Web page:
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Historic Photographs of Schooner Bowdoin Returning From Greenland Now Online at Penobscot Marine Museum

Posted April 01, 2014, at 9:25 a.m.
Bowdoin Captain MacMillan being presented with flowers
Bowdoin Captain MacMillan being presented with flowers

The John Booras Collection of historic photographs of the Schooner Bowdoin, probably taken in 1924 on a return voyage of Arctic exploration from Greenland, is now online at www. PenobscotMarineMuseum.org. Most of these one hundred and forty photographs were taken at a stop the Bowdoin made on Monhegan Island, and they provide an intimate look at an Arctic expedition making its way home. A native-made kayak, a young girl in native Greenlandic dress, and northern dogs are seen on board ship. The Bowdoin’s famous captain Admiral Donald B. MacMillan, who was recruited for Arctic exploration by Robert E. Peary, is being presented with flowers by local children. John Booras, a retired postman who collects and researches old photographs, found these negatives in a shop in Massachusetts, bought the collection, and returned it to Maine by donating it to the Penobscot Marine Museum.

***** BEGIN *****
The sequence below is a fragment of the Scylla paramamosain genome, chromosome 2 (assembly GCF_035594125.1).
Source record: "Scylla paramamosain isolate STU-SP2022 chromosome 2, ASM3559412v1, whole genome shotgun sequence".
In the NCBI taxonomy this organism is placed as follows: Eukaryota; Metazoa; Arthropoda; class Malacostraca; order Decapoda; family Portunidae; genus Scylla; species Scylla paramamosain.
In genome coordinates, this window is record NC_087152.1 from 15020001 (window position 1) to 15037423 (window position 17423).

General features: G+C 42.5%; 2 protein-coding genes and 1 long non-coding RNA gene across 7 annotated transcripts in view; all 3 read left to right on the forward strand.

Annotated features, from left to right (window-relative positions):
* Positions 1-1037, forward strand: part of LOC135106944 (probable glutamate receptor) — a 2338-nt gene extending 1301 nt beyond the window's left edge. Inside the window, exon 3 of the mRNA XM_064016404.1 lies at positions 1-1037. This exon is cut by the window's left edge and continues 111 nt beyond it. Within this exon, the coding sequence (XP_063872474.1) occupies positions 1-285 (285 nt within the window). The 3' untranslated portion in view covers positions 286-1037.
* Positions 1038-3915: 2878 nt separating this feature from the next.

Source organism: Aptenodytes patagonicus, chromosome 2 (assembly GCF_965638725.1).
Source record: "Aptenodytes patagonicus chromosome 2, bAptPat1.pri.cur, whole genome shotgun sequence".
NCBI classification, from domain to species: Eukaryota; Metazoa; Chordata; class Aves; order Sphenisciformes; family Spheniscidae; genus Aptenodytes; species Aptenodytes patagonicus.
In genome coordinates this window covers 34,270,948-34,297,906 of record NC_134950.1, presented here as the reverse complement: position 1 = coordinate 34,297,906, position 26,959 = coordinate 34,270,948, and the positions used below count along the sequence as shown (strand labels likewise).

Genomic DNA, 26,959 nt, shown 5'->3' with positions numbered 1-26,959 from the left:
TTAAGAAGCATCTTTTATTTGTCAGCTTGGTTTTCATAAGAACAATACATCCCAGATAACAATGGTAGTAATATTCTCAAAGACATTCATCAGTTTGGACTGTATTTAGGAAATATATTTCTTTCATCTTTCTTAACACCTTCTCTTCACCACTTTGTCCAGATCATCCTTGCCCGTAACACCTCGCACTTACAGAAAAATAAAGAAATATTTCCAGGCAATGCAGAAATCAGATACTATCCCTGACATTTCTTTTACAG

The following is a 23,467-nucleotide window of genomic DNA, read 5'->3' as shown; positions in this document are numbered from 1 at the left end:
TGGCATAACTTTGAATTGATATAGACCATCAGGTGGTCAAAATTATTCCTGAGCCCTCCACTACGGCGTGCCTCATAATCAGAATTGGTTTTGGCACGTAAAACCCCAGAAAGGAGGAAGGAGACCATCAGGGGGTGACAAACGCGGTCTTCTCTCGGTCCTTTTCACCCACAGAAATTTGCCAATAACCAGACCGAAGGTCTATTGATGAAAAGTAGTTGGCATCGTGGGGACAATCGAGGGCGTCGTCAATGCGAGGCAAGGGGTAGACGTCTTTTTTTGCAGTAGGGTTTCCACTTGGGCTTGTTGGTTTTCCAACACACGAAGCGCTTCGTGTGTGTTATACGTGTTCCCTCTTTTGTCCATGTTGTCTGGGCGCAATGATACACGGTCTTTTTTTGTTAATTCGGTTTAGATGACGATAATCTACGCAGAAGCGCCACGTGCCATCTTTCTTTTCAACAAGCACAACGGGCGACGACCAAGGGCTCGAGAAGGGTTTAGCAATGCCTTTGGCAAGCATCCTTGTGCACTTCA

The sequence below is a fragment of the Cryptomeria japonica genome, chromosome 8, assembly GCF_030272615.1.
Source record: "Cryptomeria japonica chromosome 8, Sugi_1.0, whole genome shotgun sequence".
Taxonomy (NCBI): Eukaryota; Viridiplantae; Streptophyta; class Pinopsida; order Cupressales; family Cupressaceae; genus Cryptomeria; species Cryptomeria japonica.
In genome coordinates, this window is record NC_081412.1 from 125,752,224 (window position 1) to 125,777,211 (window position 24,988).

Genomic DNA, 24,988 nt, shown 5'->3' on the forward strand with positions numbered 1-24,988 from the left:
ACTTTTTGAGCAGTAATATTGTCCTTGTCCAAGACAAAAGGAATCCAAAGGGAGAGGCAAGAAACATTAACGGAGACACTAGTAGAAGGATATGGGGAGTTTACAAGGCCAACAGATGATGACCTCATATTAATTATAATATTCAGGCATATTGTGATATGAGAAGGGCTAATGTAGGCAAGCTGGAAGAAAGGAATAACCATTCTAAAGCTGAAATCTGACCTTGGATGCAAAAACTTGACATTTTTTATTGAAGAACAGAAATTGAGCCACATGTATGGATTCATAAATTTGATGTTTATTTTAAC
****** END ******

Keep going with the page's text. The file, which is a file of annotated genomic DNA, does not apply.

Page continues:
The Schooner Bowdoin was built in East Boothbay, Maine in 1920-21 and designed specifically for Arctic exploration at Admiral MacMillan’s request after he spent four years stranded in northern Greenland. MacMillan made over thirty expeditions to the Arctic and, according to the Peary-MacMillan Arctic Museum he “pioneered the use of radios, airplanes, and electricity in the Arctic, brought back films and thousands of photographs of Arctic scenes, and put together a dictionary of the Inuktikut language.” Together, Admiral MacMillan and the Bowdoin made over 26 voyages and sailed over 300,000 miles. The Schooner Bowdoin is currently owned by the Maine Maritime Academy in Castine and used as a training vessel. In 1989 she was designated a National Historic Landmark.

Penobscot Marine Museum is grateful to Mrs. Mildred Jones of the Bowdoin College Peary-MacMillan Arctic Museum for her invaluable research on the John Booras Collection. Penobscot Marine Museum has one of the largest archives of historical photographs in Maine, with more than 140,000 negatives, prints, slides, postcards and daguerreotypes available for research, reproduction and licensing. Revealing many aspects of life from the late nineteenth to the mid-twentieth century, the collections range from vast archives to the works of individual professional photographers and intimate family albums.

For winter hours and events go to www.penobscotmarinemuseum.org or call 207-548-2529 or 0334. The Penobscot Marine Museum campus, 40 East Main Street, Searsport, Maine is open May 24 – October 19, Monday through Saturday, 10am to 5pm, Sunday noon to 5:00 pm.

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